Date 13: Zanthe's ElectroCaf back room, Newland, Neona Prose in Star Wars: Shards | World Anvil

Date 13: Zanthe's ElectroCaf back room, Newland, Neona

"We promise not to hold it against you," Vanya offered, turning her left cheek against the artificial wood-grain veneer of the ore crate. "Don't we, gentlemen?"
Doc, stretched out on the restaurant floor to Vanya's right, made a finicky adjustment to the rangefinder on his proton rifle. "Certainly we do, ma'am. The air gap here isn't giving me much of a view, but I don't have the impression they're giving up in disgust."
"I've almost got hacked into the security cams," muttered Higgins in trade, "but the signal is trash, so, yeah. Your secret is definitely safe with us, Sir Tam. Especially if it'll help us get out of here."
Davish glanced down at the two clone troopers, hunched over their equipment and obviously wishing for their armor. "Heartening, gentlemen, thank you so very much. But I truly am only on Neona to make a connecting flight. I can't provide any reason that those bounty hunters would be shooting at us."
"Davish," Vanya said in exasperation, "they're not shooting at 'us'. They're shooting at you. We happen to be shooting back, is all."
Whatever she'd planned to say next was lost as Private Higgins crowed in delight. His datapadd projected a staticky image, which he panned clockwise and downward, and then – "Grenade!"
Vanya and Davish both leapt to their feet, turning, and slammed the incoming metal object back toward its point of origin; Vanya then shoved Davish downward, landing sprawled partially atop him. "For the Force's sake, man, stay down!" she complained, backlit by a chorus of blasterfire lancing across the space where he'd been.
"... You may be right about their primary target," he admitted slowly. "But this makes no sense to me. I wouldn't have accepted your invitation," Davish added softly, letting Vanya pull him back up to a sitting position, "if I had known it would put any of you in danger."
Doc snorted. "Don't worry, sir, the Commander would've wound up in it anyhow."
"Love you too, Doc. Hence your ganjuko-shooter coming along on a purely off-duty afternoon, I take it? Paperboy, I don't suppose you have sound to go along with that vid."
Higgins glanced up apologetically. "Sorry, ma'am, visual only. Looks like they're gearing up to rush us."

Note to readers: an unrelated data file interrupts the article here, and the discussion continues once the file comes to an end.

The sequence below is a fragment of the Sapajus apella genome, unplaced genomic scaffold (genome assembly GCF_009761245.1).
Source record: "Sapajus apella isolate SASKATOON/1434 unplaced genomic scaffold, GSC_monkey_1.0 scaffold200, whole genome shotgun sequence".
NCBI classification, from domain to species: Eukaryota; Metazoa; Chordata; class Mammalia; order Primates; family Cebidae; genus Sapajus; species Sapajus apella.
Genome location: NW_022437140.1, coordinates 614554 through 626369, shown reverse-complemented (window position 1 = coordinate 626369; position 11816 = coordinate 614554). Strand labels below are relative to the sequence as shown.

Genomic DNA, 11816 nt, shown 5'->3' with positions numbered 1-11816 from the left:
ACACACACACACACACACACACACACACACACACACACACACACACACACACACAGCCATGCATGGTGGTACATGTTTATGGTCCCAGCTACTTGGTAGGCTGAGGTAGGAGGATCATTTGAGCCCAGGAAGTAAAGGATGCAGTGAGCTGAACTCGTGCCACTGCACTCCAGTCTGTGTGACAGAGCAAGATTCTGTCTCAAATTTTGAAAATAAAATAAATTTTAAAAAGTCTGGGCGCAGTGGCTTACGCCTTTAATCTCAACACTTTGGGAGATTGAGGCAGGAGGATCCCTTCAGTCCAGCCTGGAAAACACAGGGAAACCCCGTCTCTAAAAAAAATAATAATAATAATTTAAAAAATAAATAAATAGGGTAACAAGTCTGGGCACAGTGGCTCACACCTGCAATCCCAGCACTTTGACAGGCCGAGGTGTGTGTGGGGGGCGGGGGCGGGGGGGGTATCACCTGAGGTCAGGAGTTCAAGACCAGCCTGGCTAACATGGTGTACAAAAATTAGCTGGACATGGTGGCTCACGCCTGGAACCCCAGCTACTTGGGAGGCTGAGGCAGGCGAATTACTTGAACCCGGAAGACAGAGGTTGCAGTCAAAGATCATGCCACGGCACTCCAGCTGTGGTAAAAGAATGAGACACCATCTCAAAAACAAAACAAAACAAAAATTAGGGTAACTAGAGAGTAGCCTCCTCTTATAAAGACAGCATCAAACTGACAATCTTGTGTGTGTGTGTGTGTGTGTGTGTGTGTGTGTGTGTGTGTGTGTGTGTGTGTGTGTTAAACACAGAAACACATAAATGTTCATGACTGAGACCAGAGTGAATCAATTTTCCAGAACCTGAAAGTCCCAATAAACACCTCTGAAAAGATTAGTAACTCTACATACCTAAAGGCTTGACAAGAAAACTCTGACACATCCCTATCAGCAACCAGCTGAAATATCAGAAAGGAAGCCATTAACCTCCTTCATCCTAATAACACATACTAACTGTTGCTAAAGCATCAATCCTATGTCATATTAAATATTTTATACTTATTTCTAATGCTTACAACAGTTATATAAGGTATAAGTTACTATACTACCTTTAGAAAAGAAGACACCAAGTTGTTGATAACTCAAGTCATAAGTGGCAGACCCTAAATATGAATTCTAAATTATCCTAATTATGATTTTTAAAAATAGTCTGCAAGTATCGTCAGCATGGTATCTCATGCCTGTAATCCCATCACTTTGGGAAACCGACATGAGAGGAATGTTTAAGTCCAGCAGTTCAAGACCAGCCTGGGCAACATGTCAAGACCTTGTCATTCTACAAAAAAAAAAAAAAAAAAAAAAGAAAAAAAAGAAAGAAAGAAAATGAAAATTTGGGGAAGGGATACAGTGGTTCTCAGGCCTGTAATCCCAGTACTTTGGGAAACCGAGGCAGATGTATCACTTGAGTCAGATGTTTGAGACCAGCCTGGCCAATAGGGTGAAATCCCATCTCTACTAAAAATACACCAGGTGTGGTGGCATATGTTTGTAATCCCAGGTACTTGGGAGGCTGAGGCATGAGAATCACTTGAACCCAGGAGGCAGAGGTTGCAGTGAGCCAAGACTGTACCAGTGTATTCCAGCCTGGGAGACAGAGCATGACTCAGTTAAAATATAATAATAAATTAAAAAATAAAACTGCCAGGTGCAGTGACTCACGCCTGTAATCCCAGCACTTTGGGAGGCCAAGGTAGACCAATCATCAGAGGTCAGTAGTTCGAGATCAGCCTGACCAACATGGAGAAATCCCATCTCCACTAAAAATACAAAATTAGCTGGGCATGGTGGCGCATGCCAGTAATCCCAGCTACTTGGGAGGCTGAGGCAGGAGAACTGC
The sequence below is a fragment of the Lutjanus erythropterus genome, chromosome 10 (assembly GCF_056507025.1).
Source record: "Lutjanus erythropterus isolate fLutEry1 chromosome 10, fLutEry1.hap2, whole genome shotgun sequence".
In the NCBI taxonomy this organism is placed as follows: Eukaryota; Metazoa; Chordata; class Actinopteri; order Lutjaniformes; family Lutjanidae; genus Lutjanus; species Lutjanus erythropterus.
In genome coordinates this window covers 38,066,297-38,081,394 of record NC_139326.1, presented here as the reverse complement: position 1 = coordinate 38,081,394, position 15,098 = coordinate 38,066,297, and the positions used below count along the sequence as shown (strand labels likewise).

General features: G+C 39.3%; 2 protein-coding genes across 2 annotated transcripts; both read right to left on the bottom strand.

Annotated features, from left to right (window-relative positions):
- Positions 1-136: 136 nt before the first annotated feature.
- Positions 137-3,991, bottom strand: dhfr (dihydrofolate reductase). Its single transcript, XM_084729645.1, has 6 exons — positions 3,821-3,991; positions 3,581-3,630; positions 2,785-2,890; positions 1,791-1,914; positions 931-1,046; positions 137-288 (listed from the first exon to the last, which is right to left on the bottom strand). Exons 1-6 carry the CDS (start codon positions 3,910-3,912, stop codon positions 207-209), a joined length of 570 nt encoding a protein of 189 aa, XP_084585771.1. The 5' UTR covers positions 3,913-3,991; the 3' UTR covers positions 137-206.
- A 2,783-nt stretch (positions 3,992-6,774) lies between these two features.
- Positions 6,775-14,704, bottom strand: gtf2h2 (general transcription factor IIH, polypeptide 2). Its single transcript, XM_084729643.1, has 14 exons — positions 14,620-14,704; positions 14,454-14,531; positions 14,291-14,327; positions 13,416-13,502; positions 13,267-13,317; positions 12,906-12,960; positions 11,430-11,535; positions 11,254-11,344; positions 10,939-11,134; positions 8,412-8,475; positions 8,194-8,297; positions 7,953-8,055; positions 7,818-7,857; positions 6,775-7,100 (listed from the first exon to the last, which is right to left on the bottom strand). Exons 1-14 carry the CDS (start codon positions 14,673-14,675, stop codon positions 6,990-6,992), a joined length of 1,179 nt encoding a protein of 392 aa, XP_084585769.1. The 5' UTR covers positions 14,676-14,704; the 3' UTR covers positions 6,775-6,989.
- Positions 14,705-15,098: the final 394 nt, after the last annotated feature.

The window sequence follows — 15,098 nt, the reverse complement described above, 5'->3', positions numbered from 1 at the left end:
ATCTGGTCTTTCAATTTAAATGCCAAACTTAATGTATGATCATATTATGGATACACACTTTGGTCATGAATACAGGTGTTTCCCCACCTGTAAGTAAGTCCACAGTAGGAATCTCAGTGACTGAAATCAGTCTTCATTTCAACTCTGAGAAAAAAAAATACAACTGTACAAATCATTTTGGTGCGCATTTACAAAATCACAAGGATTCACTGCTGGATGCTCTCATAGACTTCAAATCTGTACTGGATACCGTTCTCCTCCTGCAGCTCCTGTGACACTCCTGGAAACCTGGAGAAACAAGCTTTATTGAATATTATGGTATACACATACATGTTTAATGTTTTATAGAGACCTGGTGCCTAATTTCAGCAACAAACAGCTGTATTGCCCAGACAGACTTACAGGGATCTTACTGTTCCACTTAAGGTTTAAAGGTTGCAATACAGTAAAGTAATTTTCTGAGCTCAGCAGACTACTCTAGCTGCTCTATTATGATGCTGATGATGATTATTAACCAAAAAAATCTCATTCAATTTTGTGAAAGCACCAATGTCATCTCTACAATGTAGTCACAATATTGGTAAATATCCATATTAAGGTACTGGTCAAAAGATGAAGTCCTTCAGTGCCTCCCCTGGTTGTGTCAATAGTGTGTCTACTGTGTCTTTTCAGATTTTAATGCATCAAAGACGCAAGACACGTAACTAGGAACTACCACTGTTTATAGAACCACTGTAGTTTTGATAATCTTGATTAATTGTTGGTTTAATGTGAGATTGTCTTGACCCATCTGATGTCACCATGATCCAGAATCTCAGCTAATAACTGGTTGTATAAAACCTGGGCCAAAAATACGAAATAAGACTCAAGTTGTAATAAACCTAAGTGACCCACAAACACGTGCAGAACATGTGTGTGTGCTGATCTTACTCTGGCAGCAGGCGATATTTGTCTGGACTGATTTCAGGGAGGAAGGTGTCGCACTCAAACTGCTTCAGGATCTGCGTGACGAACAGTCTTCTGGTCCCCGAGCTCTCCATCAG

"Joy." Vanya traded resigned expressions with Davish. "What say we make a big ruckus heading out through the front, and you sneak down through the basement?"
"I say that plan is awful," he returned. "We could drop the remains of the alley wall on them."
"That seems rather uncivilized," a sardonic male voice criticized from the still-glowing blasterfire hole. "These poor people will already have quite a bit of repairs to manage; I don't see how wrecking the place any worse will improve your reputation around here."
Vanya chuckled weakly. "Oh. Uhm. Hi, Master. I thought my reputation was supposed to be irrelevant. Aren't you supposed to be negotiating some sort of tariff thingy?"
"It was interrupted with news that combat had broken out at a local caf-house. I suspected my padawan and her favorite colleague had embarked on another of their romantic rendezvous. Imagine my surprise. The bounty hunters are about to be distracted for a few minutes; let me widen this hole a bit and we'll haul you four up out of danger. And then we'll put you on your ship, Sir Tam, before that lot realizes you're out of reach."
Vanya sighed. "Great, now he's in on it."


Author's Notes

If you used to read Xmen fan fiction on rec.arts.comics back in the Usenet days of the 1990s, and you remember the name of an author whose excellent pieces included one where a handicapped woman at a convention in our reality winds up migrating to the Marvel Universe during some X-Men shenanigans, and you specifically remember that at one point the OC retorts to one of the X-platitudes with "Then unscramble an egg" ... please please please, tell me what that author's handle is? I lost my info, including the titles of the many fics, to a catastrophic hardware incident back in the early oughties.

[P]I used to study the way she handled one set of characters trying (and failing) to persuade another character into a specific action. I learned a lot along the way about how to write a conversation where I neither completely agree with any participant, nor completely disagree with any participant. Sometimes the conversation does not get the characters anywhere, but it does get the plot somewhere. Nifty trick!

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